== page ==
Technology helps students with connecting, creating and sharing, but devices are invisible in my definition of active learning. We need to be chanting: empowerment, collaboration, equity, agency, self actualization, and transcendence for kids and for us all within a system that serves as the birth place for every other profession. We need to be chanting these things instead of technology, technology, technology.
This checklist for Future Ready Schools can be used by schools, districts, or individual educators to determine if a particular online activity is valuable and worth their time. The checklist also addresses best practice at the design level.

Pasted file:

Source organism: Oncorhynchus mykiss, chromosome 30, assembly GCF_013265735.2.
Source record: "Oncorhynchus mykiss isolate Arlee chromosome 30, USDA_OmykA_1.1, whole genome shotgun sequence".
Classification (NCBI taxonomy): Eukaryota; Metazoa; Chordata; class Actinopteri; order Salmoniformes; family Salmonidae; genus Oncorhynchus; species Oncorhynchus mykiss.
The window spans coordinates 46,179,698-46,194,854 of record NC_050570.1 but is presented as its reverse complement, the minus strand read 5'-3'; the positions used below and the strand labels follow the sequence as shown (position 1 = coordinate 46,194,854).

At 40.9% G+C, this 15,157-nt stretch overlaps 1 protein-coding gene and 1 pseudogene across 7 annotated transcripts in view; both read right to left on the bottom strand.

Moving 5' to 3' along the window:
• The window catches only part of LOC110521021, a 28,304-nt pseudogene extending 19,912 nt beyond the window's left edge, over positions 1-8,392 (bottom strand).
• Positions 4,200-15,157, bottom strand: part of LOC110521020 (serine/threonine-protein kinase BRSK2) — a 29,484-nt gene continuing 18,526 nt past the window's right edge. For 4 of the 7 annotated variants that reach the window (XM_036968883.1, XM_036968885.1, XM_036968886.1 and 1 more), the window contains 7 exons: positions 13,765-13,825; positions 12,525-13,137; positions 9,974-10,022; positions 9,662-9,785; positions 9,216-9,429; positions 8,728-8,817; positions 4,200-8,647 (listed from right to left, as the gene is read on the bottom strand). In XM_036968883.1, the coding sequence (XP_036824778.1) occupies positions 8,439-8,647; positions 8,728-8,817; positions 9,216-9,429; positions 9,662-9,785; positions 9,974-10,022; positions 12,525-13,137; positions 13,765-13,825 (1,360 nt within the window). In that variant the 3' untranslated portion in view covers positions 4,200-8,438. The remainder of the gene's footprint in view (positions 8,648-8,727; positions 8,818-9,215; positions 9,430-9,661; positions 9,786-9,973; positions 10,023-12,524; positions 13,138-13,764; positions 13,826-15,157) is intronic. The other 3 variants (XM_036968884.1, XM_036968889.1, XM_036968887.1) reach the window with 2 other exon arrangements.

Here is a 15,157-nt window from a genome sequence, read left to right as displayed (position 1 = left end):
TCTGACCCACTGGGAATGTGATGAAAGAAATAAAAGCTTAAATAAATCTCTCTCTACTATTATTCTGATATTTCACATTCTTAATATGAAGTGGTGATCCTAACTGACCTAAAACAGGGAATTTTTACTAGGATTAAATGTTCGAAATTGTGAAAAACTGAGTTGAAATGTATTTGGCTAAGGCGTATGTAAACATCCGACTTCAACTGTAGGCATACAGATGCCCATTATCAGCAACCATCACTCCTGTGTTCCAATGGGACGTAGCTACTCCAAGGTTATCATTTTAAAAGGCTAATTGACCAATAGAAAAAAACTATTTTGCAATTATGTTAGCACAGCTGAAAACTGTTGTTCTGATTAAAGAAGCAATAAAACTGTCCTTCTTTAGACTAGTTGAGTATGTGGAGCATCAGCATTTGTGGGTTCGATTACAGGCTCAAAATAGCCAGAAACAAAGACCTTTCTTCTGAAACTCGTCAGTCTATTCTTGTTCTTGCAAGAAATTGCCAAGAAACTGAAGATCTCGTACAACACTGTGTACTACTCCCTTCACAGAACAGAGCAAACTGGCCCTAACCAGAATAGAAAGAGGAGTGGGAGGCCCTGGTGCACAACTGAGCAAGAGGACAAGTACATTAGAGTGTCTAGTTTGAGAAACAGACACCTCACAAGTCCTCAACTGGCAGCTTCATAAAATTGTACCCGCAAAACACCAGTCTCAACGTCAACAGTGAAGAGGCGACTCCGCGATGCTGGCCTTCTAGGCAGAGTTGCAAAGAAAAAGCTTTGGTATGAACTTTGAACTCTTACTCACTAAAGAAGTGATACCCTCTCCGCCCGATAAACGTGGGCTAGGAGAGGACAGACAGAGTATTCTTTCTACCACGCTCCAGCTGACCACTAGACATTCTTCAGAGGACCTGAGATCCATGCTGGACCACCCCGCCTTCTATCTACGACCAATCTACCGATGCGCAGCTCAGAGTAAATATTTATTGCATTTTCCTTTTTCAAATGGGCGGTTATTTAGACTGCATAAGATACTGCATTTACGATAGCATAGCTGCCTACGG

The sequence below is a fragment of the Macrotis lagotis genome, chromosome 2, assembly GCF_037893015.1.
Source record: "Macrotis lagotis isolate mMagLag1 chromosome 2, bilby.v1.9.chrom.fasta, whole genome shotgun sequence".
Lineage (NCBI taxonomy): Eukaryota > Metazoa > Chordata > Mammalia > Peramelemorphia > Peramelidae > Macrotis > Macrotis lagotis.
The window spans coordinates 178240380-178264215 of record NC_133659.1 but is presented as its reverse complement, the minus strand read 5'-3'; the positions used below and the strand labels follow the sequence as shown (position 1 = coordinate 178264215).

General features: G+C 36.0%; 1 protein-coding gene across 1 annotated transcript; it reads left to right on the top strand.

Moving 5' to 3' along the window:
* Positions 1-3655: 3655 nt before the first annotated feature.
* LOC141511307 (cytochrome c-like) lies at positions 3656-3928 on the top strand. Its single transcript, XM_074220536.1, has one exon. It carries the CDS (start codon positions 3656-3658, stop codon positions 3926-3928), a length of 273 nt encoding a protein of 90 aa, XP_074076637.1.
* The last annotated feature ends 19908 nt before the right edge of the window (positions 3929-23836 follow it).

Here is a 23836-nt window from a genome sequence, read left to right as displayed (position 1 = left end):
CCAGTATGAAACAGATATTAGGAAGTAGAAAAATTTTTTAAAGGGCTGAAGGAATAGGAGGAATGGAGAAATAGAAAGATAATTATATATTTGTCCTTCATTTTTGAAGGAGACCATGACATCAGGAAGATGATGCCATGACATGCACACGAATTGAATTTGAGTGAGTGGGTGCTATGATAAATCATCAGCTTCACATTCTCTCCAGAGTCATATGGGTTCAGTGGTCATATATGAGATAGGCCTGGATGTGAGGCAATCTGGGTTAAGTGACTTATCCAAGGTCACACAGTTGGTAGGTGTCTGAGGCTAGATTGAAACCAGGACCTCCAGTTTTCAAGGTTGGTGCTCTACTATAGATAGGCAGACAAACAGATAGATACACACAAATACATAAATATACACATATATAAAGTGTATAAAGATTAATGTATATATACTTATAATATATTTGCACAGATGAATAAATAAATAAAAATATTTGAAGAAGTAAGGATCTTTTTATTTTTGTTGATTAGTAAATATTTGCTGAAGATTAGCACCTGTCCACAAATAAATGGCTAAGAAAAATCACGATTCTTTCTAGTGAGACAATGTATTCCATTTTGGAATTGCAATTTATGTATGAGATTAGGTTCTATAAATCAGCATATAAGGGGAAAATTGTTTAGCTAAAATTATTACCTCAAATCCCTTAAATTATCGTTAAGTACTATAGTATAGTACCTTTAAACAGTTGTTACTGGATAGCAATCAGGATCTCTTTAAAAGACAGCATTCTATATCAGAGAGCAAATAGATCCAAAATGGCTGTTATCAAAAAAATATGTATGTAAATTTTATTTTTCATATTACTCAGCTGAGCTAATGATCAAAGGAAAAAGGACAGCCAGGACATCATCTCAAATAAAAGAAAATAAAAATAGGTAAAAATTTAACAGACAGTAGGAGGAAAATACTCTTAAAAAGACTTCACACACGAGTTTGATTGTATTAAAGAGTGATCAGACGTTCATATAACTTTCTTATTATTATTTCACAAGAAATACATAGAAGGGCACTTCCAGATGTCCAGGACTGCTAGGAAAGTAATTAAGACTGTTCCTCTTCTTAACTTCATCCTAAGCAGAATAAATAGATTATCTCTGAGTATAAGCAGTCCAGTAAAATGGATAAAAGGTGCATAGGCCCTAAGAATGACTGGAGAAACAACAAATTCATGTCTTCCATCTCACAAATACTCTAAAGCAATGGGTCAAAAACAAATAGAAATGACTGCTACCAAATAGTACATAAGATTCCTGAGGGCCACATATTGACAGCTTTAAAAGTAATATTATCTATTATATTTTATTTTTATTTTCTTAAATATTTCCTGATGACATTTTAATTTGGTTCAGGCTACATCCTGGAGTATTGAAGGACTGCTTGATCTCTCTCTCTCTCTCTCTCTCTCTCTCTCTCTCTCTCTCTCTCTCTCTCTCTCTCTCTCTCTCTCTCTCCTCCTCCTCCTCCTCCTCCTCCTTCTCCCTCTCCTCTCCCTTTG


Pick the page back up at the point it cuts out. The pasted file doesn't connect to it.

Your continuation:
Principal Matt Renwick explains how his K-5 school is using Digital Student Portfolios to boost student achievement and promote connected learning. Renwick includes samples from actual student portfolios.
I think this is a dilemma that many professional educators face. Do we get away from all things school-related for the summer? Or should we stay connected to and continue to develop our personal learning networks and nurture our professional growth?
In his summative reflection about an afterschool enrichment program, principal Matt Renwick shares comments from his students and his fellow teaching partner Renee, who agrees that “many of the students did things in this computer club time that blew me away.”
Teachers, schools and districts have a duty to read and observe the Terms of Service associated with popular apps and websites, says school-based technology leader Jennifer Carey. Educators are responsible for assuring the privacy and safety of students, both legally and ethically.